Posts highlighting some of the many articles mentioning College of Natural Sciences faculty and students in the media.
James P. Allison (B.A. '69, Ph.D. '73) was a key source for a groundbreaking series of stories in the New York Times about immunotherapy cancer treatment.
Computer scientist Marijn Heule and his colleagues have solved a decades-old math challenge known as the boolean Pythagorean Triples problem (BPTP) and, in the process, created the largest mathematical proof ever, at a whopping 200 terabytes.
Matt Hersh, a lecturer in the Department of Statistics and Data Sciences at The University of Texas at Austin, recently applied some statistical science to the contentious debate over the impact of ridesharing in Austin.
Collecting data about school discipline encounters involving LGBT students could help policymakers and educators create a safe learning environment for LGBT teens, suggests a new research brief co-authored by Stephen Russell, Professor of Human Development and Family Sciences at UT Austin, in collaboration with the Equity Project at Indiana University.
The Hook, a weekly video series by the Texas Exes alumni association, has covered three CNS research stories in the past couple of months. The research spotlights feature scientists from diverse areas such as computer science and marine biology.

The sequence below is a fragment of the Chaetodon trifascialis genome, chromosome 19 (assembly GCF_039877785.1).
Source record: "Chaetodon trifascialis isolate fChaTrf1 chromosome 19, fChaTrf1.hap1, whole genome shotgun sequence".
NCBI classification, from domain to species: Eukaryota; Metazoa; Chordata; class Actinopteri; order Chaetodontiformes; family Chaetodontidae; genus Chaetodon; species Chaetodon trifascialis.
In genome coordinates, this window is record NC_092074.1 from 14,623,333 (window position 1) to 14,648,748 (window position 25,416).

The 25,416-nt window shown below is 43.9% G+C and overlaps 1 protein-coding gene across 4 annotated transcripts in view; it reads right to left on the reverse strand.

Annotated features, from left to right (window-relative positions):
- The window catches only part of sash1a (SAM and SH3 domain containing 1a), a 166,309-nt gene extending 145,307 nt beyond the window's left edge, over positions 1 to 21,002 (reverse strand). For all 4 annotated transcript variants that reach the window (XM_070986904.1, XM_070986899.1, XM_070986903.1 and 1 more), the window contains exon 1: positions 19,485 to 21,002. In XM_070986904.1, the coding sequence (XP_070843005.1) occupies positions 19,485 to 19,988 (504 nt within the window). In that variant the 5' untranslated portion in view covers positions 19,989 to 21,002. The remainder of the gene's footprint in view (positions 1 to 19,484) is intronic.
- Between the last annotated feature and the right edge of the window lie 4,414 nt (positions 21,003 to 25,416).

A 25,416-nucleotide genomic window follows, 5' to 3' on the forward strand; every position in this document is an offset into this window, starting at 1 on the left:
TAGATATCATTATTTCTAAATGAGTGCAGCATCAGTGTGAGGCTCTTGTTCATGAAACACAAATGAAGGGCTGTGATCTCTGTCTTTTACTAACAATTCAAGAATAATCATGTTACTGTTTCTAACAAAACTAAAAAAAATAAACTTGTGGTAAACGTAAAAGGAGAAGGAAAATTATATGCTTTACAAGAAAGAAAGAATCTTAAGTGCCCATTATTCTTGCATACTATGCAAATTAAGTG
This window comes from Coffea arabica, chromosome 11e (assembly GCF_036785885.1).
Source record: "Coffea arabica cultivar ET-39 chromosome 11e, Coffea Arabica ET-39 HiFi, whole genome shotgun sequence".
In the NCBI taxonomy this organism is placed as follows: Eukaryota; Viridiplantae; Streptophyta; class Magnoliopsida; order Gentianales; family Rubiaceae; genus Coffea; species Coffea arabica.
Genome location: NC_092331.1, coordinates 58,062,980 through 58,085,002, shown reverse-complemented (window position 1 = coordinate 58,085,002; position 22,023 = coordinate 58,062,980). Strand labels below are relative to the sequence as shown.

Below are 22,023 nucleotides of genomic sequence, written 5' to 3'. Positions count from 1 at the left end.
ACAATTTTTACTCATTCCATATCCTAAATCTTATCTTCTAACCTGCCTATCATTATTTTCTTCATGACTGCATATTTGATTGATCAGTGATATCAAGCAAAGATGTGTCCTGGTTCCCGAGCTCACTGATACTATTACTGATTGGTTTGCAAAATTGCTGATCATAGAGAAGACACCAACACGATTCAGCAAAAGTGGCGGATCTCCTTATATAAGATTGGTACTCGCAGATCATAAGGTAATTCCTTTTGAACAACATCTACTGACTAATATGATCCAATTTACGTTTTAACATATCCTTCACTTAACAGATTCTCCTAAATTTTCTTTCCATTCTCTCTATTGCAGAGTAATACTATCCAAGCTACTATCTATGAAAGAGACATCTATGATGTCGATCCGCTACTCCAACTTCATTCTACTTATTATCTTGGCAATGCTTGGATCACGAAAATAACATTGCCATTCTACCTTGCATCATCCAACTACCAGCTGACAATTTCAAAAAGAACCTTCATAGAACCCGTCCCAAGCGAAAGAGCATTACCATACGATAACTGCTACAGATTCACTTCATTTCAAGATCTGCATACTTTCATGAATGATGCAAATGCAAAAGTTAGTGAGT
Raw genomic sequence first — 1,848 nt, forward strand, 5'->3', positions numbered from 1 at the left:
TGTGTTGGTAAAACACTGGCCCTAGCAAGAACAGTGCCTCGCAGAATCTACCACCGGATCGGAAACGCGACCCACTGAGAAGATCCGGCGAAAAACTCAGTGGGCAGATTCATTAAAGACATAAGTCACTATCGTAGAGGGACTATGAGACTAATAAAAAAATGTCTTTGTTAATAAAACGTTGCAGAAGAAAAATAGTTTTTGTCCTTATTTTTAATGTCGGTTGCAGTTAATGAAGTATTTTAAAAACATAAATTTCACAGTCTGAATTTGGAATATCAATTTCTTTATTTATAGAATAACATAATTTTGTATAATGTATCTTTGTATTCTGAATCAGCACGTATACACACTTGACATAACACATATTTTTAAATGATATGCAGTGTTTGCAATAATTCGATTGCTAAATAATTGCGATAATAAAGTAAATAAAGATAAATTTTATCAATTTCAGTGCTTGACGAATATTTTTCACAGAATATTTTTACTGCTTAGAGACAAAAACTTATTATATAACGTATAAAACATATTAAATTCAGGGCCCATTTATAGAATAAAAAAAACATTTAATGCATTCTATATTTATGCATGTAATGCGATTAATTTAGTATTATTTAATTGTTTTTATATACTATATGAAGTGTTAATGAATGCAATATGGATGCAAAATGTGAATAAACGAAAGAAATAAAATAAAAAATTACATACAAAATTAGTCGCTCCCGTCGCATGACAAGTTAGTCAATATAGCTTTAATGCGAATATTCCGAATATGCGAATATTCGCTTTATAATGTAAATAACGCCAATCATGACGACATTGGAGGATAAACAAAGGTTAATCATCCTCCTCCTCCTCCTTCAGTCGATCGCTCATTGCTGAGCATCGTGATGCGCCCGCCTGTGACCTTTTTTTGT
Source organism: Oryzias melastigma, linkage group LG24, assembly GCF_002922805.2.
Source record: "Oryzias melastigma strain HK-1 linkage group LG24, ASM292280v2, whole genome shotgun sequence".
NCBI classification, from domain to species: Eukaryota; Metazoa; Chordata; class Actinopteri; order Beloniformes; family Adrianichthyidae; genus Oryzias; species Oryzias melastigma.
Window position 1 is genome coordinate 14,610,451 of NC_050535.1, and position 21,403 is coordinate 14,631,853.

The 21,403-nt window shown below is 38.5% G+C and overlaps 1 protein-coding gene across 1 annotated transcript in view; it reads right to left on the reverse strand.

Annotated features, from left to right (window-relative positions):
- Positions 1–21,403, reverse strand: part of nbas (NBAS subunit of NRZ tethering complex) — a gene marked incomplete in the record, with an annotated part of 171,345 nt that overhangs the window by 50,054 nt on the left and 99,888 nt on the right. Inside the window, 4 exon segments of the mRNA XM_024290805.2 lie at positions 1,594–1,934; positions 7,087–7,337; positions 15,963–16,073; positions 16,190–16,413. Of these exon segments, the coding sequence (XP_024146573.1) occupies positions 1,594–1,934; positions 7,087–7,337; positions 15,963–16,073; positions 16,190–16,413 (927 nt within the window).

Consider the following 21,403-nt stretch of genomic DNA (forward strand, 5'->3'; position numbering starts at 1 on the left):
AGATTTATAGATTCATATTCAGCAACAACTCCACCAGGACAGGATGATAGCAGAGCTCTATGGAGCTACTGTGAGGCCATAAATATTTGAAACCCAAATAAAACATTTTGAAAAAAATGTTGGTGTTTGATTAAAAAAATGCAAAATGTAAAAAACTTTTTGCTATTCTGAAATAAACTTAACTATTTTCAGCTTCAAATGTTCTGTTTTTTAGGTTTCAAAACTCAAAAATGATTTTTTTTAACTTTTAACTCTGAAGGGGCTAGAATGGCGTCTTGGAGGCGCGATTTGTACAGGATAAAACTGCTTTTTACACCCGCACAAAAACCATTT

Why do we celebrate Pi, the world's most famous number, every year on Pi Day? Finding the exact value of Pi has fascinated people since ancient times and mathematicians have calculated the irrational number out to more than 13 trillion digits. Lorenzo Sadun, professor of mathematics at The University of Texas at Austin, explains on The Conversation why this number captivates us and how it appears in many unexpected places.
Undergraduate researchers in UT Austin's Freshman Research Initiative (FRI) join the effort to develop a readily available test for the newly spreading Zika virus.
The recent detection of gravitational waves at the Laser Interferometer Gravitational-Wave Observatory (LIGO), which is partially led by executive director and University of Texas at Austin alumnus David Reitze, has even deeper roots at UT Austin.
Male biology students tended to have 19 times more gender bias when nominating the smartest person in the class as opposed to female students, according to recent research done jointly by Sarah Eddy of the Texas Institute for Discovery Education in Science (TIDES) and Dan Grunspan of the University of Washington.
Recent federal regulations on the labeling of added sugar are a necessary step in combating childhood obesity, writes Jaimie Davis, associate professor of nutritional sciences at the University of Texas at Austin, in the Austin American-Statesman.